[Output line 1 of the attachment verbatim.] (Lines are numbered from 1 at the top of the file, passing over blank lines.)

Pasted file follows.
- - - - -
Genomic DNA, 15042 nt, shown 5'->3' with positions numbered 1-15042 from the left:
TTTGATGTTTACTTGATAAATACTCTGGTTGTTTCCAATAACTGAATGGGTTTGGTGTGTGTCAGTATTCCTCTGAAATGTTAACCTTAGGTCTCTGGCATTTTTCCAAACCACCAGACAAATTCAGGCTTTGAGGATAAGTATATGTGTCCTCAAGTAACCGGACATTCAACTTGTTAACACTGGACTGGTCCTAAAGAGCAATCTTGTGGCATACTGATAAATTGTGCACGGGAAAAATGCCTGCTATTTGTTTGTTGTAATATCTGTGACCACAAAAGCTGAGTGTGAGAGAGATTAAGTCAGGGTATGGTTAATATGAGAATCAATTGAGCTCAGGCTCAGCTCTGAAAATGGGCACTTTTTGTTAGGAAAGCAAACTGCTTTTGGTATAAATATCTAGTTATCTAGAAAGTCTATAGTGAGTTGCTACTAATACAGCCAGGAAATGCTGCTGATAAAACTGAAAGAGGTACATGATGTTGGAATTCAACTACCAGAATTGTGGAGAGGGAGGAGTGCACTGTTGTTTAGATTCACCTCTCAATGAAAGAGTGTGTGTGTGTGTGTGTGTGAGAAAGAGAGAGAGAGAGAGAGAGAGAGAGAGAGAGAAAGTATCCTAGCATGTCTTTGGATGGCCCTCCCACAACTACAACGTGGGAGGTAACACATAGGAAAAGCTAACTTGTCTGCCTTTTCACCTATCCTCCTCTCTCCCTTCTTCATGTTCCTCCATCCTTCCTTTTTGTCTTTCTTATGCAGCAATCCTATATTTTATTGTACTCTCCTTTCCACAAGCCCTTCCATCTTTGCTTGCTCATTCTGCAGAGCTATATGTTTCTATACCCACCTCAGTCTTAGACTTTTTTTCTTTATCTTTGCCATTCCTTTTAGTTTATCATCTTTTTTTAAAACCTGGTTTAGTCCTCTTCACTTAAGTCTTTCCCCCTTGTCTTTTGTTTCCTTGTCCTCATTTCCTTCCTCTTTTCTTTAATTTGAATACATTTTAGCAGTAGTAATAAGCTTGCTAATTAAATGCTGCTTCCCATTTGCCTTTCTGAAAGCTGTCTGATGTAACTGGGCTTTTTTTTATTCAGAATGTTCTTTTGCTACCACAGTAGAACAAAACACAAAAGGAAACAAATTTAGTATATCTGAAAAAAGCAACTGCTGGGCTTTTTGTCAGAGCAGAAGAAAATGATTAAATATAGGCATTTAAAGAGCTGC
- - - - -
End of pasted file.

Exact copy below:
Genomic DNA, 15042 nt, shown 5'->3' with positions numbered 1-15042 from the left: